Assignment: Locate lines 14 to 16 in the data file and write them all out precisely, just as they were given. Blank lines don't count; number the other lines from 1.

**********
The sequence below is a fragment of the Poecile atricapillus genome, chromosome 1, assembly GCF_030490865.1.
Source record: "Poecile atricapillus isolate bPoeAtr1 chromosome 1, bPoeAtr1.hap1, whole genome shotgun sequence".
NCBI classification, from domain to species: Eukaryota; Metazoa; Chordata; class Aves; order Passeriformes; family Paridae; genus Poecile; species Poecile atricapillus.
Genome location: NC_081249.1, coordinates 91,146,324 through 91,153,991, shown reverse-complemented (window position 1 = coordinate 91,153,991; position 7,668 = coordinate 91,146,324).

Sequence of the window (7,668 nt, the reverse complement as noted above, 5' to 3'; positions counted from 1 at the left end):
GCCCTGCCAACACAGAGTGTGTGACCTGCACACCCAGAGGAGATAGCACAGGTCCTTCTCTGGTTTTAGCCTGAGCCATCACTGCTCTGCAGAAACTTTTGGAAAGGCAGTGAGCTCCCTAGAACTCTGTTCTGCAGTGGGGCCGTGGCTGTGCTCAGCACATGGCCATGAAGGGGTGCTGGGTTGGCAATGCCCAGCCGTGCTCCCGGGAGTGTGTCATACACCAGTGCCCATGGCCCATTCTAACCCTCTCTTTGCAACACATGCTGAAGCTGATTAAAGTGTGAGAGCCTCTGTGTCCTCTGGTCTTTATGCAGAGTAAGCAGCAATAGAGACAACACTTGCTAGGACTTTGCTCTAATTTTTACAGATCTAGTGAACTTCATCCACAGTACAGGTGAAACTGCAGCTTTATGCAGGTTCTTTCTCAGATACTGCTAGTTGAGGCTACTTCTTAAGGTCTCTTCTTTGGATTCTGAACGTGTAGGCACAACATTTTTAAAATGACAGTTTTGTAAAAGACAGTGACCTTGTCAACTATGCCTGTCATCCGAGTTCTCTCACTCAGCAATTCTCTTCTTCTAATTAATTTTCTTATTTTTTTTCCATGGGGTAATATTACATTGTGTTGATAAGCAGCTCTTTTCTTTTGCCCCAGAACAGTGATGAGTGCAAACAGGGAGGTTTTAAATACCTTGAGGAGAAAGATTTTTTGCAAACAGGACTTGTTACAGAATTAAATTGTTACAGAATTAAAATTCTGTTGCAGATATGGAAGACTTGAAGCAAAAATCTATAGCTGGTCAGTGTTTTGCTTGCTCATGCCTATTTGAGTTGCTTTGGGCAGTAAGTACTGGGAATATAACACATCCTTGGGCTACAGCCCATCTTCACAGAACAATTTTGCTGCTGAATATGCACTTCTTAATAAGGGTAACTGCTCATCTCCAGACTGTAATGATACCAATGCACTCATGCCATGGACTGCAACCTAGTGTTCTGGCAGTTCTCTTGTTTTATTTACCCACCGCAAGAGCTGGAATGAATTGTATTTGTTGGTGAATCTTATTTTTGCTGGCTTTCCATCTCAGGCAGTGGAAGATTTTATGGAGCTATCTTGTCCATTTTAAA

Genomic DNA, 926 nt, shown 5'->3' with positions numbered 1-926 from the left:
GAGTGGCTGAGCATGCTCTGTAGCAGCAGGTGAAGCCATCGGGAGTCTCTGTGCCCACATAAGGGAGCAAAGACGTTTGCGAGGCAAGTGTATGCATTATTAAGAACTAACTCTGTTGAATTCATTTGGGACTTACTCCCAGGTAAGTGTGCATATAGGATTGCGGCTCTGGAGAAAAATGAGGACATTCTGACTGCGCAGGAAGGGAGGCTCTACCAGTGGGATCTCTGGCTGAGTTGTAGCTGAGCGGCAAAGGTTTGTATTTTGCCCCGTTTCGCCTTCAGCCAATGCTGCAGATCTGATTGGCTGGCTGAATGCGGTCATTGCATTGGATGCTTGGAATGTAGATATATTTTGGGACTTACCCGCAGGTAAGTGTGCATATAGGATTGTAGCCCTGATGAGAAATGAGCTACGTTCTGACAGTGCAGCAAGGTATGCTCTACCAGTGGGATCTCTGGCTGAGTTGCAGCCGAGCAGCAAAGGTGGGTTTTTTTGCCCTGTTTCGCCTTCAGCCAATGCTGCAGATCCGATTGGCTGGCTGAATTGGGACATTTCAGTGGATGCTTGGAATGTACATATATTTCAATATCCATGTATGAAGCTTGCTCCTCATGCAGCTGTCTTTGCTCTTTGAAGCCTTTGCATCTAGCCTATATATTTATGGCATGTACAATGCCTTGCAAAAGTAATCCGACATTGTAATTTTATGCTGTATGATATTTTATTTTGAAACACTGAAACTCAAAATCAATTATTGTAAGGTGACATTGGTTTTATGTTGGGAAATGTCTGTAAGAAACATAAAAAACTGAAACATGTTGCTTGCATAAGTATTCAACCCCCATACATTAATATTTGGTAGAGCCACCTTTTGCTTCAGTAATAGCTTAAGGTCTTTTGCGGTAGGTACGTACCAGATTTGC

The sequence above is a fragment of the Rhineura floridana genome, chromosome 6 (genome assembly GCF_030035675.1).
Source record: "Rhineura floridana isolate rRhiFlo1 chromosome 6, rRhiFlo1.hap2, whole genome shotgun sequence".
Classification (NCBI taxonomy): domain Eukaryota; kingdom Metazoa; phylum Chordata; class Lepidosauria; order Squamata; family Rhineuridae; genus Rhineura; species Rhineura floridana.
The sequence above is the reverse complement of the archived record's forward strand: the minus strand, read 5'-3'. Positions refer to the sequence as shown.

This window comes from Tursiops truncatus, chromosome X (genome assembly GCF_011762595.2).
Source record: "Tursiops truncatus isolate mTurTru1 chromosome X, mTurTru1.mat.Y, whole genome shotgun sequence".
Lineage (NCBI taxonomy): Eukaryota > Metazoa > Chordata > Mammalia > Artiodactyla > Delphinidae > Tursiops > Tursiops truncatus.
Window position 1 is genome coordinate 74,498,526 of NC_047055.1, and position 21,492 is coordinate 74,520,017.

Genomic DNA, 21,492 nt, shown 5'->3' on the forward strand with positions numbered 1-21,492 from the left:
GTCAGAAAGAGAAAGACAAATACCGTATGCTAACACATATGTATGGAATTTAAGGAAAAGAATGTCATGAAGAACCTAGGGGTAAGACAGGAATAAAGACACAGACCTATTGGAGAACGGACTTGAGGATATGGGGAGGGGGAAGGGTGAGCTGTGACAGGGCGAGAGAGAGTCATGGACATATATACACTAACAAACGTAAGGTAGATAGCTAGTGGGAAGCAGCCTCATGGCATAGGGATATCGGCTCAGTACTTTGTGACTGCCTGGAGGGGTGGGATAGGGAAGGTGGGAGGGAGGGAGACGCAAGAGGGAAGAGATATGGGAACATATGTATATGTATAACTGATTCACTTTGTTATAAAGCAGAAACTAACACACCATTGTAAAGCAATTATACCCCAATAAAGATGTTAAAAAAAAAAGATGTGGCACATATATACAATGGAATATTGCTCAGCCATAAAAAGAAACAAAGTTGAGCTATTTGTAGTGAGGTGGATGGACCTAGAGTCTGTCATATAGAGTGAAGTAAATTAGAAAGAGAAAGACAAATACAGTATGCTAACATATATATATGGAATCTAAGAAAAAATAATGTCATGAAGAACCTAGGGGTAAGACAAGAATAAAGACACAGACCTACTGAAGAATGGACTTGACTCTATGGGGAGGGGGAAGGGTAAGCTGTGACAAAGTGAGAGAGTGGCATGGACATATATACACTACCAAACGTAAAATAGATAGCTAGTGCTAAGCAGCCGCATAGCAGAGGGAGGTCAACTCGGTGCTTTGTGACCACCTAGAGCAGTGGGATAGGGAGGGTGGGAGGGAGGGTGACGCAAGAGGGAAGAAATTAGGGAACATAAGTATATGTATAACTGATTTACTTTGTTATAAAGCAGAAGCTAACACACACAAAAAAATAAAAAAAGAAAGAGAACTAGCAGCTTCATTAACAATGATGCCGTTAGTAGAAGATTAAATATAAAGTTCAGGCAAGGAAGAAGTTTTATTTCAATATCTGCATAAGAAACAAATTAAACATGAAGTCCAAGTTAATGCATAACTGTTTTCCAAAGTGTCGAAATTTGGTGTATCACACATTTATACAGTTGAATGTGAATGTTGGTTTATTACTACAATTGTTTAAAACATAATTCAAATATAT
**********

Source record: "Tursiops truncatus isolate mTurTru1 chromosome X, mTurTru1.mat.Y, whole genome shotgun sequence".
Lineage (NCBI taxonomy): Eukaryota > Metazoa > Chordata > Mammalia > Artiodactyla > Delphinidae > Tursiops > Tursiops truncatus.
Window position 1 is genome coordinate 74,498,526 of NC_047055.1, and position 21,492 is coordinate 74,520,017.